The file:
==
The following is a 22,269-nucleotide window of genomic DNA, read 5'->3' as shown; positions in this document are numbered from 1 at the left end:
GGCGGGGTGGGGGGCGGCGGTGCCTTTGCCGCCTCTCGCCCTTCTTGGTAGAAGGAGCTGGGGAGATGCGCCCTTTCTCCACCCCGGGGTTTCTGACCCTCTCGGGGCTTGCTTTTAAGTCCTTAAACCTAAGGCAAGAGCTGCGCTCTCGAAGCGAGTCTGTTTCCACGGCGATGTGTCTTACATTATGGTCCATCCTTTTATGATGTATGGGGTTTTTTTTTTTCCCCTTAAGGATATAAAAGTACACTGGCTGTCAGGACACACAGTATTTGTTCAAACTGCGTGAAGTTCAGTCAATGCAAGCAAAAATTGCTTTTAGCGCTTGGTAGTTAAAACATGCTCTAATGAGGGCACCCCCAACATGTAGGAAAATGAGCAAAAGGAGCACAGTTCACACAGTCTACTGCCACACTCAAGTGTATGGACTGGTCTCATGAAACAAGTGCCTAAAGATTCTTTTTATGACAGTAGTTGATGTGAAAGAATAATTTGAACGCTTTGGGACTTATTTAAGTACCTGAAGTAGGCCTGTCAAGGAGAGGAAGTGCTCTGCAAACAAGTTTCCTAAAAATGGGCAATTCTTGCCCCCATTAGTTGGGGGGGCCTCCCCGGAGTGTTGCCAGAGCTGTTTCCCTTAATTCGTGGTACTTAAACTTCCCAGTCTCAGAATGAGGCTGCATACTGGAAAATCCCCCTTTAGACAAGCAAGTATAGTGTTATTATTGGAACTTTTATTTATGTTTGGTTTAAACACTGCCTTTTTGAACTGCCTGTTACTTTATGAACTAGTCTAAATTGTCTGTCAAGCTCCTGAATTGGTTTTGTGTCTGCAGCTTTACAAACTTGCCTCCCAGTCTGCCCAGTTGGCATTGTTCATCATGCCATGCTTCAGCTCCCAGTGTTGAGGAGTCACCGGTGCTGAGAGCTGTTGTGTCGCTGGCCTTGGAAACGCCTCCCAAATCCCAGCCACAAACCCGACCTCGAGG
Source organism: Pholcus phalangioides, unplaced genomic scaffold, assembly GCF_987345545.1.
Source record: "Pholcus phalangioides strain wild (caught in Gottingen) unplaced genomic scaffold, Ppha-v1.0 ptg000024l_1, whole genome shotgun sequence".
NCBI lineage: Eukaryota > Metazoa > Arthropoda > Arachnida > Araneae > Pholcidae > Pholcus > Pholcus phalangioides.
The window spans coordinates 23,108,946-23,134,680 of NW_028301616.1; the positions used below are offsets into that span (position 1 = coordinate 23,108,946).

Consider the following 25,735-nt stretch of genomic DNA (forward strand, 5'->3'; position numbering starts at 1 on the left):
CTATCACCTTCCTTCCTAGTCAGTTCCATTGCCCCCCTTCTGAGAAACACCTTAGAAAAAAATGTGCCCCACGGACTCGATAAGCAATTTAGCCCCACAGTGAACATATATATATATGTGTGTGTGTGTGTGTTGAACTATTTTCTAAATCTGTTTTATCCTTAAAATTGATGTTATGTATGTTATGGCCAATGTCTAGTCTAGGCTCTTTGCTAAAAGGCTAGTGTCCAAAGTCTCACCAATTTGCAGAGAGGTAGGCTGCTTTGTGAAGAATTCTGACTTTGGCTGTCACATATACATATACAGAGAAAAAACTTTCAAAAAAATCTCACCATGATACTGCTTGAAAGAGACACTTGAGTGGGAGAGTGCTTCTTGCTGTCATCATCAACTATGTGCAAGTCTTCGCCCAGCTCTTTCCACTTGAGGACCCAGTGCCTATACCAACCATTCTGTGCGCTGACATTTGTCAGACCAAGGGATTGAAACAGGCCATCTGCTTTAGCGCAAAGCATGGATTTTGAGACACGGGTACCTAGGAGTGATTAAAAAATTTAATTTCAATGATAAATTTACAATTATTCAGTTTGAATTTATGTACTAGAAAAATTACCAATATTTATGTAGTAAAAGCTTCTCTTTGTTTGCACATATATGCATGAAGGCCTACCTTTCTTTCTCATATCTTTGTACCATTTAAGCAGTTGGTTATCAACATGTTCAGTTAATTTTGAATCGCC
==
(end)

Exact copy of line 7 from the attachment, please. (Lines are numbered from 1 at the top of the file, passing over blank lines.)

Consider the following 25,735-nt stretch of genomic DNA (forward strand, 5'->3'; position numbering starts at 1 on the left):